That's why many market pros are positioning themselves to ride the crest of a potentially big market tsunami. In fact, many say an Iraq rally may be the biggest -- and perhaps only -- substantial upswing for all of 2003. "Relief rallies are sharp and short," says Jack Caffrey, equity strategist at J.P. Morgan Private Bank. "The vast majority of gains often come in just a few days -- and they can be painful to miss." At least three broad themes seem to define the pros' strategy: shifting from bonds into undervalued blue chips, shorting oil and gold in anticipation of a rally, and investing in defense companies for the long term.
While some may find playing a war distasteful, market mavens point to a history of wartime rallies. Markets surged when the U.S. entered World War II and the Korean War, and rose as the U.S. deepened its role in Vietnam. They rallied when U.S. warplanes attacked Iraq in January, 1991, during the first Gulf War; by the time a cease-fire was declared in early March, the Standard & Poor's 500-stock index had leapt 18%.
So how are the pros shifting their portfolios today? For his part, Jeffrey N. Kleintop, chief investment strategist at PNC Advisors in Philadelphia, is eyeing what he calls triple-A stocks -- companies with AAA debt ratings and beaten-down valuations. Fitting the bill: American Insurance Group, Pfizer, and United Parcel Service. Says Kleintop: "As conflicts grow, the stock market falls because investors rush into safe havens like Treasury bonds. But once decisive military action takes place, the market rebounds and safe havens suffer."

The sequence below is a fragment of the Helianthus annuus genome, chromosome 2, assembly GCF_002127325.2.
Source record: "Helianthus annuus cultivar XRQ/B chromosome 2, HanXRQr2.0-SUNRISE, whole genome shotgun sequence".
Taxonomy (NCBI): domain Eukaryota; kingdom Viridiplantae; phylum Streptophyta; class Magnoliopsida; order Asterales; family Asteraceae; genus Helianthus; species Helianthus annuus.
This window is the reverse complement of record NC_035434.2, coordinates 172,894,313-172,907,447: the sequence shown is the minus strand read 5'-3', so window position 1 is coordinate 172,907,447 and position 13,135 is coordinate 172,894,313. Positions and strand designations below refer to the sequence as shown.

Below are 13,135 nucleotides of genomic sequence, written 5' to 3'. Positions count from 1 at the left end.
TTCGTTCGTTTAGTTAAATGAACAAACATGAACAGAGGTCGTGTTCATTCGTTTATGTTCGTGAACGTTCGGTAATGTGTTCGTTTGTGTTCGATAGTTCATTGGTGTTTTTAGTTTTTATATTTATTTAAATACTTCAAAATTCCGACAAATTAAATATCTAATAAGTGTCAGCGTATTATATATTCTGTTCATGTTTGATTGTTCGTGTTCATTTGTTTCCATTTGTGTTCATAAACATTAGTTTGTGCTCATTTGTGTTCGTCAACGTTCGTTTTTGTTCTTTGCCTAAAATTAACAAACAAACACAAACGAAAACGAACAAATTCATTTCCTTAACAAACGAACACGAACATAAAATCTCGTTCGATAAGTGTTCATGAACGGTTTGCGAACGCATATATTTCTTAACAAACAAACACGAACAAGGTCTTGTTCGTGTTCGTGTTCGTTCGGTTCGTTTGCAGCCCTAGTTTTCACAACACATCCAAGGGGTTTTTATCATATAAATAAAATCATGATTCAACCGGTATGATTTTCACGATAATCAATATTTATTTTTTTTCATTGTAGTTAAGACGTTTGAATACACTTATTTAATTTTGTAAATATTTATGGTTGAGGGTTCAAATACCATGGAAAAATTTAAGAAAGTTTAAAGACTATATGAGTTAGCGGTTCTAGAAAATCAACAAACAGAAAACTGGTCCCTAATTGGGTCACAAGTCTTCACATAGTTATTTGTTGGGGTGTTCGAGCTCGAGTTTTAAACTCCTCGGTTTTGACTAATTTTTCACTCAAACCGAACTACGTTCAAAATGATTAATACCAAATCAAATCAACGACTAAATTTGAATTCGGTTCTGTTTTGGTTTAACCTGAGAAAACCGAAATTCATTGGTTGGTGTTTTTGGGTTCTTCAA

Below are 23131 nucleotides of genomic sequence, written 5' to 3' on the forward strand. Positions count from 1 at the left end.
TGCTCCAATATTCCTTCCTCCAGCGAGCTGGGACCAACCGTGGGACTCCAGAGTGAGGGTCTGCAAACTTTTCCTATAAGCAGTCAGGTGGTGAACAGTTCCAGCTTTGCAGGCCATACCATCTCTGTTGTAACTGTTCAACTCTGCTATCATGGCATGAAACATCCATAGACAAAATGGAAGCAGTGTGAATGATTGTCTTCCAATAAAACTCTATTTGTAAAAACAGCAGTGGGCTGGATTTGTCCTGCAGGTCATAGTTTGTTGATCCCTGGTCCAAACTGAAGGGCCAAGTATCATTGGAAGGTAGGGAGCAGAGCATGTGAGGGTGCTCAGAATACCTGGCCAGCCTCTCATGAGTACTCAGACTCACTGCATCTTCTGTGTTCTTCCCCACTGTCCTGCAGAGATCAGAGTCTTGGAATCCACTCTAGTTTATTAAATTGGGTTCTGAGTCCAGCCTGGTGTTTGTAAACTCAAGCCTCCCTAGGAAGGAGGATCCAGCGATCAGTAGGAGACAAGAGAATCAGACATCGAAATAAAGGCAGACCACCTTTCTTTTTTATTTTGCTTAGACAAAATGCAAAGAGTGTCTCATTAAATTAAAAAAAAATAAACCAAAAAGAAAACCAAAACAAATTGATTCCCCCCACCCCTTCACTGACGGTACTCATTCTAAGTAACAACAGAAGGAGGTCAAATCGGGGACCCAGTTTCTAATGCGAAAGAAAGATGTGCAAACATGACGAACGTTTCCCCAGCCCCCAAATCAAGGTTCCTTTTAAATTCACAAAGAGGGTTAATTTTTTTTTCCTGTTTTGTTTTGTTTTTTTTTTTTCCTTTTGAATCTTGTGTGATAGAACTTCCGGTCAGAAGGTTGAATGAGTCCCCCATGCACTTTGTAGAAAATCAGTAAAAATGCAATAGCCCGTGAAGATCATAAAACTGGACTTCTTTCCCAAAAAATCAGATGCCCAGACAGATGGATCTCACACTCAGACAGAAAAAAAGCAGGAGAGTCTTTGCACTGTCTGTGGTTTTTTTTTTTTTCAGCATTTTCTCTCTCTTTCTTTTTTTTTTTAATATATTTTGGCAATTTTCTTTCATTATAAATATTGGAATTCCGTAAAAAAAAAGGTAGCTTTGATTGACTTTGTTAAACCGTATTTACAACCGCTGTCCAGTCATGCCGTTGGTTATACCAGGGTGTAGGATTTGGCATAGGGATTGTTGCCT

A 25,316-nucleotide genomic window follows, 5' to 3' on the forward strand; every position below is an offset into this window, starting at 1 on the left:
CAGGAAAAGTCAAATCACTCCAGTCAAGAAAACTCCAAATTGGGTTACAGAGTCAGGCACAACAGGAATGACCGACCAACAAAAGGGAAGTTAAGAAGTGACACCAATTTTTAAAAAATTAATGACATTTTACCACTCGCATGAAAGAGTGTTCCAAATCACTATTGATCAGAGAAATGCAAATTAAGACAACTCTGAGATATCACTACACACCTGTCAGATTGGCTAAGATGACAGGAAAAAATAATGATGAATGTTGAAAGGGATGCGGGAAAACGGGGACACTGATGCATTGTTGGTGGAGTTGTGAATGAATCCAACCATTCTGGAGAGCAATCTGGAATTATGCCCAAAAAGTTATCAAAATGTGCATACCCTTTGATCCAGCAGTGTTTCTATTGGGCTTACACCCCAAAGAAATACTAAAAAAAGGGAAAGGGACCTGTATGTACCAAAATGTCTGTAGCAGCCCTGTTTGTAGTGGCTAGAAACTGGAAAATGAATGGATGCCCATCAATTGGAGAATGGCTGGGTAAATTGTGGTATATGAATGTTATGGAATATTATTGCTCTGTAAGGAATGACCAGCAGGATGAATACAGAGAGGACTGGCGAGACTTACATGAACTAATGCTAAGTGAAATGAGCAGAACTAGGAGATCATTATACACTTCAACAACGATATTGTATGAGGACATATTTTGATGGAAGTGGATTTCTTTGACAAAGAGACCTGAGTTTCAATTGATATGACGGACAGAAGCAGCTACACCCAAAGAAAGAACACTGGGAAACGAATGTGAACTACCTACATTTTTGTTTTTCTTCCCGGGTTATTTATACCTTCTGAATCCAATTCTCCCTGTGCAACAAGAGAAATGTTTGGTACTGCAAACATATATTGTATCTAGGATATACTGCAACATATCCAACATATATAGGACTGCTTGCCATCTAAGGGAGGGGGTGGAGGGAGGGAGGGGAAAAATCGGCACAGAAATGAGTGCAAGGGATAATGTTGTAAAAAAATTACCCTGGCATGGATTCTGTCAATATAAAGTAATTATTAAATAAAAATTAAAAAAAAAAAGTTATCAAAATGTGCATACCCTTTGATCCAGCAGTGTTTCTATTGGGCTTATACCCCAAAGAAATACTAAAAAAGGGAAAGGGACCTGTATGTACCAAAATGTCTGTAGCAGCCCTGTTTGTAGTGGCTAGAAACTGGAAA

That's precisely why Kleintop and others say investors should shift out of gold, cash, and Treasury bonds and into equities. Says William Knapp, portfolio manager at CitiSelect Funds, a division of Citigroup Private Bank: "Assuming there's a war, and it's fairly brief, there will be increased pressure on interest rates to rise." Indeed, in a relief rally, it's likely Treasury prices will sag, sending yields up. Of course, that may be a momentary blip. Many say the Federal Reserve probably won't begin raising interest rates, which are at a 40-year low, until yearend, giving investors more time to shift their allocation.
Some aggressive traders are also shorting stocks that have benefited in the prewar environment -- borrowing shares in hopes of buying them back at a lower price and pocketing the profit. Ken Wolff, president of MTrader.com, a momentum trading firm, is shorting both oil and gold stocks. Says Wolff: "If oil prices remain this high, it won't just cripple our economy but the global economy. So there's immense pressure on oil-producing countries to produce." He thinks gold will tumble as well. "People have been putting money into gold because they're scared, but that will pass."
Of course, there are always those Wall Street contrarians. Some believe oil prices will remain high long after the end of hostilities because supplies are lower now than they were during the first Gulf War. In a Mar. 4 report, Merrill Lynch & Co.'s chief U.S. strategist, Richard Bernstein, urged investors to boost their weighting of energy stocks. For his part, David Tice, manager of the Prudent Bear Fund, a mutual fund, believes gold prices will remain high, partly because investors will want a safe haven in what he assumes will be continuing global uncertainty.
Indeed, even pros who are currently focused on a potential short-term rally say there will be lingering effects of war. Wolff, for instance, is betting that defense contractors such as Lockheed Martin Corp. will do well over time. And J.P. Morgan's Caffrey likes small defense-technology companies such as L3 Communications Holdings Inc., which specializes in intelligence-gathering and secure-communications systems.
The pros know relief rallies usually fizzle in a few weeks, or even days. Beyond that, a tepid market, accompanied by high volatility, is almost certain to resume. That's because the economy continues to sputter along and earnings remain lackluster. So a rally of any kind in this market certainly spells relief. By Marcia Vickers in New York